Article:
House bill proposes volunteer firefighters pay to serve - NBC Right Now/KNDO/KNDU Tri-Cities, Yakima, WA |

House bill proposes volunteer firefighters pay for their own certification

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KENNEWICK, Wash. -- When you call 9-1-1, depending on where you live, The emergency responders and firefighters who respond could be volunteers.

Until now, their certification was paid for by the Washington Department of Health.  However due to budget cuts,  state lawmakers are considering a new bill that would make these volunteers pay a fee for their certification.

"We're volunteering our time, we're giving back to our community, and for the state legislature, in essence, punish us, for helping out our community, doesn't bode well with the volunteers," says Captain Devin Helland, a volunteer firefighter for 14 years with Benton County Fire District #1.


Helland is speaking of House Bill 2141, and others in the district say it's sure to back fire.   "So if we want to have our volunteers continue to get out of bed in the middle of the night and respond, maintain their medical technician or first responders to help the public, we can't ask them to pay that additional $150 to $200 dollars, they're proposing, every three year cycle. So we would have to now find a way to put it in our budget," says Deputy Fire Chief Mike Harris with district one.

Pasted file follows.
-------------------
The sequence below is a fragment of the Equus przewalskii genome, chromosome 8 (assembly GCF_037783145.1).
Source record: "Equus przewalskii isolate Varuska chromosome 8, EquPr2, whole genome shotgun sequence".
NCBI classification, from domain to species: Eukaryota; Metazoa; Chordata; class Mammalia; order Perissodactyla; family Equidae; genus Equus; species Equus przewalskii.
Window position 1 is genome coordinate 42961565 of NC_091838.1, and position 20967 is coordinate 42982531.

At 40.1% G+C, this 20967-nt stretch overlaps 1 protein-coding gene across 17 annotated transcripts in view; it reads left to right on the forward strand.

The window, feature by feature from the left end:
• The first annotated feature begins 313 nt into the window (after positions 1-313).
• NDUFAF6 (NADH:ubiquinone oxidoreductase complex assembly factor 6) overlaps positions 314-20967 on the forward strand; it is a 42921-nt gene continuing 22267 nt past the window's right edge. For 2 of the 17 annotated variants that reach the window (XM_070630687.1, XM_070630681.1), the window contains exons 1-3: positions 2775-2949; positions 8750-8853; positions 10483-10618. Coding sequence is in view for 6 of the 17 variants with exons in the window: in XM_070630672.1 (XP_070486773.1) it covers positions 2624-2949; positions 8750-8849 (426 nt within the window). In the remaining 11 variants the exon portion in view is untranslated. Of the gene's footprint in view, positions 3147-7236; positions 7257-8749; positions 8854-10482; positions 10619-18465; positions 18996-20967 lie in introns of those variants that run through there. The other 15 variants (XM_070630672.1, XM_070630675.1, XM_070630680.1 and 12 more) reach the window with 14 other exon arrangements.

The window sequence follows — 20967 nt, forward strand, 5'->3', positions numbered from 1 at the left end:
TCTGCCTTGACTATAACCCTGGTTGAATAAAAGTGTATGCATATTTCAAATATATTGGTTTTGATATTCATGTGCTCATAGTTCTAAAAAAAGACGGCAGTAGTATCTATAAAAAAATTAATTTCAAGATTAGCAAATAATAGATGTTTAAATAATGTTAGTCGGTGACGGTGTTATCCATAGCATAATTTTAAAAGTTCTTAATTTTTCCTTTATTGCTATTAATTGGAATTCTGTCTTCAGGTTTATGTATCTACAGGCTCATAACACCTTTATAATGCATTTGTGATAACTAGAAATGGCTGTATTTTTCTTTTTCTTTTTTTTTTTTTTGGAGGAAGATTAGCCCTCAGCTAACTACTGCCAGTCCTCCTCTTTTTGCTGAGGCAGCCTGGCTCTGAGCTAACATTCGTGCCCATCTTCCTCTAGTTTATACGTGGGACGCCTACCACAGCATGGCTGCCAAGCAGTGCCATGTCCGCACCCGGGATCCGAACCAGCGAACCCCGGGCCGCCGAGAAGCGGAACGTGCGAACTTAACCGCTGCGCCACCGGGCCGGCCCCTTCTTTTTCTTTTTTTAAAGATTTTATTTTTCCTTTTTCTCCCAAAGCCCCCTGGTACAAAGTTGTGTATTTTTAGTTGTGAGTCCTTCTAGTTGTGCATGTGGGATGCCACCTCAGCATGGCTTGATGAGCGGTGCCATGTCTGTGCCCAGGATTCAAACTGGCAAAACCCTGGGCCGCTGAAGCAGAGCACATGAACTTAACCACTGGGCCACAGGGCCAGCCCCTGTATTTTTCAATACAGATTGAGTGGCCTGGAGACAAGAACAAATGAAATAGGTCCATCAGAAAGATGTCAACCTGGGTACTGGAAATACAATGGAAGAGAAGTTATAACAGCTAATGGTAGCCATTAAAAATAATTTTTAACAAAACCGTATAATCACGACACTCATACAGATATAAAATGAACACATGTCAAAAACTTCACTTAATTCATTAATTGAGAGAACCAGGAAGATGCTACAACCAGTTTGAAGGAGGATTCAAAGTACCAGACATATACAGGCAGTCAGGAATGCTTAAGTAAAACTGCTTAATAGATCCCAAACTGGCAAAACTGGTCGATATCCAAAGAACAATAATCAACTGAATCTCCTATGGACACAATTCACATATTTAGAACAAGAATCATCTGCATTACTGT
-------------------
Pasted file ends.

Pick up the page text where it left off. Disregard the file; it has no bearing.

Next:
The Washington Department of Health used to pay for these certifications,  but lost the funding, $850,000 a year from the general fund to do so.

The health department estimated that fees would range from $40 to $200 every three years for individuals and from $150 to $200 every two years for ambulance agencies.

Donn Moyer, with DOH says all other healthcare professionals such as registered nurses and X-ray technicians already  pay for their own certification.

"We understand these hardships.  The work that they do is vital to communities, but the work that we do is vital to communities too.  The money has got to come from somewhere," says Moyer.

Harris says the smaller fire districts like Prosser and Connell will feel the impact the most if this bill goes through, because they operate on a very small budget, and the only responders close by are usually volunteers.

He says another issue is recruiting volunteers.  He says Benton County Fire District #1 used to have 125 people ready to go, now they have only 80 and only 4-5 are readily available during the day because of work.  He says the additional fees will really hurt recruitment.

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